Meleko Mokgosi: Scripto-visual
June 17 - November 13, 2021
The Social Revolution of Our Time Cannot Take Its Poetry from the Past but Only from the Poetry of the Future, VIII, 2019
(Image rights courtesy of the Aaron Siskind Foundation.)
Scripto-visual, a neologism that comes from the combination of image and textual work, is a continuation of Meleko Mokgosi’s investigations regarding the links between these two elements in relation to the politics of representation. The artist will present a set of small and large works that are paired with different kinds of text; from poems to theoretical texts that deal with a variety of topics ranging from history to issues about the daily-lived experiences of particular sections of the population both in the United States and in southern Africa.
“Generally speaking, the project of aesthetics is concerned with questions around representation. My interest in representation has to do with power because it is undeniably clear that there is a direct correlation between power and the production and dissemination of representation. Moreover, power also exists at the location of trying to read any kind of representation; for one to read – one has to have access to forms of literacy that allows one to be able to make sense of and benefit from any given form of representation. Michel Foucault has said this better than I in proposing that any discourse creates ‘practices that systematically form the objects of which they speak’. Discourse, he argues, is a mechanism of organizing knowledge, which determines social relations and relations to power.” – Meleko Mokgosi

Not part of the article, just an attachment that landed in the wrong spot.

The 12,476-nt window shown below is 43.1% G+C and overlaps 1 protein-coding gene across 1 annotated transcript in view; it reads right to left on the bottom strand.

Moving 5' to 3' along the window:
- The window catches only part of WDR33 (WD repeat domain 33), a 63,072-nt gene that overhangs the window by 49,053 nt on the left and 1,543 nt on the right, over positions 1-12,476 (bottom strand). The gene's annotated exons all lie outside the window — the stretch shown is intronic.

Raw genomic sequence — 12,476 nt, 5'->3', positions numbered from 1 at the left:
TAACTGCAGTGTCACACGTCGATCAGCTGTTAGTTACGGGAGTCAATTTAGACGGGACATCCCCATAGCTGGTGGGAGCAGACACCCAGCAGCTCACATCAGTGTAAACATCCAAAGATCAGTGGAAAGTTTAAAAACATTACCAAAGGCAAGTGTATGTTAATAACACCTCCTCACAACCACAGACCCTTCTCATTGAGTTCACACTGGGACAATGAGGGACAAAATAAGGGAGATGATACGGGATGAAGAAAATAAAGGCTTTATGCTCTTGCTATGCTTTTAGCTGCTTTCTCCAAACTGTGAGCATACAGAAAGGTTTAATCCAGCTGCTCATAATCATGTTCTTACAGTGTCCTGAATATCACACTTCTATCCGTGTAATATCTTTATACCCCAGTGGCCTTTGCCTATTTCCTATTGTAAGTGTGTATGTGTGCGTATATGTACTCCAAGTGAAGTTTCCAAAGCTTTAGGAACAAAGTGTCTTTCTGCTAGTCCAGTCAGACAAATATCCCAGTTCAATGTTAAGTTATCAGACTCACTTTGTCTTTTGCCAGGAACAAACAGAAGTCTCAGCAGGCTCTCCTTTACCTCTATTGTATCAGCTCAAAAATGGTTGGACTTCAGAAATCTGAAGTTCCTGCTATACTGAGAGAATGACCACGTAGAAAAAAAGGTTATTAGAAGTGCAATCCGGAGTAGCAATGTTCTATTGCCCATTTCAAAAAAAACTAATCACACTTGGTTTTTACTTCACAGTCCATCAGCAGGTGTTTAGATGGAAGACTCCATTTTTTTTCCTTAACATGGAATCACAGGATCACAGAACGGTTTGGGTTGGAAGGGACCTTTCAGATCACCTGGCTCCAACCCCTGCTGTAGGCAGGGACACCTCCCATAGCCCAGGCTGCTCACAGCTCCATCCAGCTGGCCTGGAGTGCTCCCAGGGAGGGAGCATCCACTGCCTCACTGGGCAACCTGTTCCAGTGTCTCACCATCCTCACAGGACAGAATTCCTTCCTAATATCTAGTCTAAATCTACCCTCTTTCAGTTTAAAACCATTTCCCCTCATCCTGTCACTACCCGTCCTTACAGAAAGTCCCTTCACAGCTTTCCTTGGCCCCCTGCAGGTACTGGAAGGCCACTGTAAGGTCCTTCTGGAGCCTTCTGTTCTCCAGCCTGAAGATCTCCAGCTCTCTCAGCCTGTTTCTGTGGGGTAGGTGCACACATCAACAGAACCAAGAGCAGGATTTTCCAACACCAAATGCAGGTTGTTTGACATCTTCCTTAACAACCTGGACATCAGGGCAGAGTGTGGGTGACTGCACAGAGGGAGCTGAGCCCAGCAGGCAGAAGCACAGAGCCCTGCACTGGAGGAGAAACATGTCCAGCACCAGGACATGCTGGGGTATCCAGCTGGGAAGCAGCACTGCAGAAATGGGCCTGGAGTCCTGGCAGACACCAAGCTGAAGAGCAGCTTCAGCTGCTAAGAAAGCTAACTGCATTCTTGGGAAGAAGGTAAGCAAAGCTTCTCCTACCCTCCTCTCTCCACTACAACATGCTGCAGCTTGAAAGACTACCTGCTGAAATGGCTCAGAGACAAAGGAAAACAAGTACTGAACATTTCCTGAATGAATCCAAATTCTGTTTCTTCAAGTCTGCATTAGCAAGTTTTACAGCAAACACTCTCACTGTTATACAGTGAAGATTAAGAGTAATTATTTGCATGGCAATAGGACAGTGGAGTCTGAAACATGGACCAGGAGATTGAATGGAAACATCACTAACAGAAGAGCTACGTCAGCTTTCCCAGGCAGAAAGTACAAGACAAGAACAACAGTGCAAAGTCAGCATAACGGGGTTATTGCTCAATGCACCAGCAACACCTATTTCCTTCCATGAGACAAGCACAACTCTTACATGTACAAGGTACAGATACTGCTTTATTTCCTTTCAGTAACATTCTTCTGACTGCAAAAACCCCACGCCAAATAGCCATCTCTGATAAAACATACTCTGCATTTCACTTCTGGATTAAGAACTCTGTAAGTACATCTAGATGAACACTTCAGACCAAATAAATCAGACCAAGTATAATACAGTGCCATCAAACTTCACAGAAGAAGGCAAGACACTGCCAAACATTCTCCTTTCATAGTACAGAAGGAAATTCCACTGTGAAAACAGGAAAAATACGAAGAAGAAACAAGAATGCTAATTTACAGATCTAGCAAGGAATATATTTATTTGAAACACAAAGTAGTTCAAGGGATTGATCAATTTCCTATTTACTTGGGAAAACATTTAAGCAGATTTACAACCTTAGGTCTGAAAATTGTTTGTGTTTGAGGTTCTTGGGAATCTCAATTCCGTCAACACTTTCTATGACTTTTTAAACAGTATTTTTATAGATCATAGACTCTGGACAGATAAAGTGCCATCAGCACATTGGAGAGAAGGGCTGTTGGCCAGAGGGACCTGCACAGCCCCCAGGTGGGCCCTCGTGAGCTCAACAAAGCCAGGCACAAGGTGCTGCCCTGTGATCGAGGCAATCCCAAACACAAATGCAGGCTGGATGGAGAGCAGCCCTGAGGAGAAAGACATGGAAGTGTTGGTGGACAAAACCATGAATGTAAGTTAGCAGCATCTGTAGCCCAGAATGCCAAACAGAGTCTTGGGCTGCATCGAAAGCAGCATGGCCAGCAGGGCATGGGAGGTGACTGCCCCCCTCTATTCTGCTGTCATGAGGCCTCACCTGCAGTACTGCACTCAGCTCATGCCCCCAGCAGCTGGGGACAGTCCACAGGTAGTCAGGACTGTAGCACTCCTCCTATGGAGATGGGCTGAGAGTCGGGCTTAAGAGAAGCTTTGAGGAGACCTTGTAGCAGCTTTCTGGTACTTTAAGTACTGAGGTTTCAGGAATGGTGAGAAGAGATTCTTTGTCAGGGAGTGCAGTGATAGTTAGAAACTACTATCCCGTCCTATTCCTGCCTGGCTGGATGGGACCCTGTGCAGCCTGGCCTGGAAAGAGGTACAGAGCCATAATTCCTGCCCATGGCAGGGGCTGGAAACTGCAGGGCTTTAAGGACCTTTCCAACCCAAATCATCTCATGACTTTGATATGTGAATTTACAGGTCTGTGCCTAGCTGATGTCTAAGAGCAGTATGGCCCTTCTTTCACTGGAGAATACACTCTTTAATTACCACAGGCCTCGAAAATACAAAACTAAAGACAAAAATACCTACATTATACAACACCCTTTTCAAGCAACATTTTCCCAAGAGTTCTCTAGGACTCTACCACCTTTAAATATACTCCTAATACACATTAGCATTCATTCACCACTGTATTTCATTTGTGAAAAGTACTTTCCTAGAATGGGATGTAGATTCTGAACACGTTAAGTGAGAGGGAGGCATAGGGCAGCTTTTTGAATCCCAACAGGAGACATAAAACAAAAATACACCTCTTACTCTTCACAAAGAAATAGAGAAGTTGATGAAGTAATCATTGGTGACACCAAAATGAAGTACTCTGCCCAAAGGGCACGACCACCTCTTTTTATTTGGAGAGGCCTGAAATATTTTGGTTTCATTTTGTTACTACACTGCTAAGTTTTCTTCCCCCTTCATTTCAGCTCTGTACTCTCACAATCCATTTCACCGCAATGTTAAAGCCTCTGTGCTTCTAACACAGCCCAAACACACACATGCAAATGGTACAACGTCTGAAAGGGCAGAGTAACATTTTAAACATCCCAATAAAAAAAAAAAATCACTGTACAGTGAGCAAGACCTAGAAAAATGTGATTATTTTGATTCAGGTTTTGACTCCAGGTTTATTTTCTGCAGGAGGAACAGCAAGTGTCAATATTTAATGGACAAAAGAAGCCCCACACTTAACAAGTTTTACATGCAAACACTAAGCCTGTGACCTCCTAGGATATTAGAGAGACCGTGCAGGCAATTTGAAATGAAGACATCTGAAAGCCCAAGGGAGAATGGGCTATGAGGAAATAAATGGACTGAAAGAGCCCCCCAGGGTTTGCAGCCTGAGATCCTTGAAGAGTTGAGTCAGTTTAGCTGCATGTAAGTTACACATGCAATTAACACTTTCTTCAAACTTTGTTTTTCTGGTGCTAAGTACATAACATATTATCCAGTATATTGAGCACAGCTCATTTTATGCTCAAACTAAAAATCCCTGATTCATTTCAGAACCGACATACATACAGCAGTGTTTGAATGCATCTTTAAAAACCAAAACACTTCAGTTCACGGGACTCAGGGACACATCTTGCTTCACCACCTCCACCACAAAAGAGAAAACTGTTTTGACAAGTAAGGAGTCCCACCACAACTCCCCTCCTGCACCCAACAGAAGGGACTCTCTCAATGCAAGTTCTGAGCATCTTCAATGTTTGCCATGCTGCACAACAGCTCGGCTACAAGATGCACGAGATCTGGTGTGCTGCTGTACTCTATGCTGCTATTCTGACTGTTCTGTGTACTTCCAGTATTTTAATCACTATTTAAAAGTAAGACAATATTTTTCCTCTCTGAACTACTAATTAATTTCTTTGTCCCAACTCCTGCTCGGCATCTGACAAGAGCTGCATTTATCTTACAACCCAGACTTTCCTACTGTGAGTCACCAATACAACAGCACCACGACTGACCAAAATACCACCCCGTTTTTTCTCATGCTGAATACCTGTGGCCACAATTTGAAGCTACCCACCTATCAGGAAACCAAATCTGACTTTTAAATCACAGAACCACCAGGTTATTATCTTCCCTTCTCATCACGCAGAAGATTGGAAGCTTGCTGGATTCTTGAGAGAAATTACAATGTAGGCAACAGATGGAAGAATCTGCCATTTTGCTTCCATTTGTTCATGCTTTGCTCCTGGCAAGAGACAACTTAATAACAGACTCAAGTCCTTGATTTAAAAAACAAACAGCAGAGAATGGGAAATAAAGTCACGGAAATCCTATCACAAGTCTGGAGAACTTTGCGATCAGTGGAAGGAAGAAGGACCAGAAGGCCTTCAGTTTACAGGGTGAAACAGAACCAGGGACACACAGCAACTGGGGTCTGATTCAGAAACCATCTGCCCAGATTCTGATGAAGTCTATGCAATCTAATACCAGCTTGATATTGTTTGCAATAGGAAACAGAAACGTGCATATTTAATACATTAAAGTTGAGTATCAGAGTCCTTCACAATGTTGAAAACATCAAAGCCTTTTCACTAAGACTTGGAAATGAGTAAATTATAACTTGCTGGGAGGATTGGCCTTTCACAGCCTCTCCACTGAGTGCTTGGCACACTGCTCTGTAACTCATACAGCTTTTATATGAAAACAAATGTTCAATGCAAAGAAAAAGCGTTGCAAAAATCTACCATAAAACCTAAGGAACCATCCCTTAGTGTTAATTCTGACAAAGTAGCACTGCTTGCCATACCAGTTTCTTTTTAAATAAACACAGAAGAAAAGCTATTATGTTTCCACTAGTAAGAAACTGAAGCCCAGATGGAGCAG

Related to the images, the texts chosen to pair with the images will also account for the politics of representation, and these texts will exclusively come from works written by African American or African authors, whose voices have and still to an extent remain in the margins. By centering these texts and authors, Mokgosi hopes to provide important frames of references of understanding the world, which could be used to supplement the dominant and mostly Eurocentric forms of knowledge.